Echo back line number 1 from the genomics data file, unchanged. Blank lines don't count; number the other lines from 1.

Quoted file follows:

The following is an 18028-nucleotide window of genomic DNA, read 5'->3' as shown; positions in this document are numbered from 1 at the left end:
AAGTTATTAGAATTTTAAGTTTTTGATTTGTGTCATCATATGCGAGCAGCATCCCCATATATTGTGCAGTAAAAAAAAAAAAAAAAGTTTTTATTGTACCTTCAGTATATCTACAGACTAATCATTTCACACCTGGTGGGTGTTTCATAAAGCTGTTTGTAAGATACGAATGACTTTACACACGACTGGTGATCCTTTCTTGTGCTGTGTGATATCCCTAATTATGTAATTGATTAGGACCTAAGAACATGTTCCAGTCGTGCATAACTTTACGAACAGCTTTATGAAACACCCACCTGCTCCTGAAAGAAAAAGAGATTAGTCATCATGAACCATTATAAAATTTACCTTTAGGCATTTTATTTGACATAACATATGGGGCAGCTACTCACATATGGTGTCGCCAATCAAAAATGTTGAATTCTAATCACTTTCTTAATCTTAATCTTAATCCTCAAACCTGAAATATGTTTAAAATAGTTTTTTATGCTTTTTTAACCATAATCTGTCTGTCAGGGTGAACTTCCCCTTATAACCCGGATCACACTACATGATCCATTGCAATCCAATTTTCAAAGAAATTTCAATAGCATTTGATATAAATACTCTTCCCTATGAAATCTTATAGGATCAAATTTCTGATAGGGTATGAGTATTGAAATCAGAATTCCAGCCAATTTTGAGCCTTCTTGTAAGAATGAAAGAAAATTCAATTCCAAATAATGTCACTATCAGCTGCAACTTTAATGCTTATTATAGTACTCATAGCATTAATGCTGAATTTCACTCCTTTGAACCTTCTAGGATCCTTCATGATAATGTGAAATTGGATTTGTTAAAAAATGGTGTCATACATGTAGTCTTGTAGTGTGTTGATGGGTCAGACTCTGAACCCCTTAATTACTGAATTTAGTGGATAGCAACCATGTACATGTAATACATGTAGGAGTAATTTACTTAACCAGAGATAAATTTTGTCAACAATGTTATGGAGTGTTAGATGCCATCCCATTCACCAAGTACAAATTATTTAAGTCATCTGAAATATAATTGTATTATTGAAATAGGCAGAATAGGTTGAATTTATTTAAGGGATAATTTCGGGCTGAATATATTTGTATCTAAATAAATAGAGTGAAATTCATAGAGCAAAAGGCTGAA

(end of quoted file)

The following is an 18028-nucleotide window of genomic DNA, read 5'->3' as shown; positions in this document are numbered from 1 at the left end: